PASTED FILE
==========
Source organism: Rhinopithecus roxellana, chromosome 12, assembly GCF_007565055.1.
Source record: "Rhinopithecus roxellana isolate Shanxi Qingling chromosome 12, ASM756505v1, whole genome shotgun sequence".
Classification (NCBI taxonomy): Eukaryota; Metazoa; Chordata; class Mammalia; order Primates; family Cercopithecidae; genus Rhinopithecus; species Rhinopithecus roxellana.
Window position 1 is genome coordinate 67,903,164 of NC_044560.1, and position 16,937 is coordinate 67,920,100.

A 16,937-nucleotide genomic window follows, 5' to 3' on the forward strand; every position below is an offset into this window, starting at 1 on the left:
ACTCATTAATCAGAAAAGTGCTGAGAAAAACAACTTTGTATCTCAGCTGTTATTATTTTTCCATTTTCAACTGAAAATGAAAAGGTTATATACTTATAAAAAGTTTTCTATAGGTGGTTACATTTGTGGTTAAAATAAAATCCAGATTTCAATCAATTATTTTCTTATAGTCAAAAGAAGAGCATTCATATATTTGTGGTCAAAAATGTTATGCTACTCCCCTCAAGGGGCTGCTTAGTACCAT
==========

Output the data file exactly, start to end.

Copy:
Source organism: Rhinopithecus roxellana, chromosome 12, assembly GCF_007565055.1.
Source record: "Rhinopithecus roxellana isolate Shanxi Qingling chromosome 12, ASM756505v1, whole genome shotgun sequence".
Classification (NCBI taxonomy): Eukaryota; Metazoa; Chordata; class Mammalia; order Primates; family Cercopithecidae; genus Rhinopithecus; species Rhinopithecus roxellana.
Window position 1 is genome coordinate 67,903,164 of NC_044560.1, and position 16,937 is coordinate 67,920,100.

A 16,937-nucleotide genomic window follows, 5' to 3' on the forward strand; every position below is an offset into this window, starting at 1 on the left:
ACTCATTAATCAGAAAAGTGCTGAGAAAAACAACTTTGTATCTCAGCTGTTATTATTTTTCCATTTTCAACTGAAAATGAAAAGGTTATATACTTATAAAAAGTTTTCTATAGGTGGTTACATTTGTGGTTAAAATAAAATCCAGATTTCAATCAATTATTTTCTTATAGTCAAAAGAAGAGCATTCATATATTTGTGGTCAAAAATGTTATGCTACTCCCCTCAAGGGGCTGCTTAGTACCAT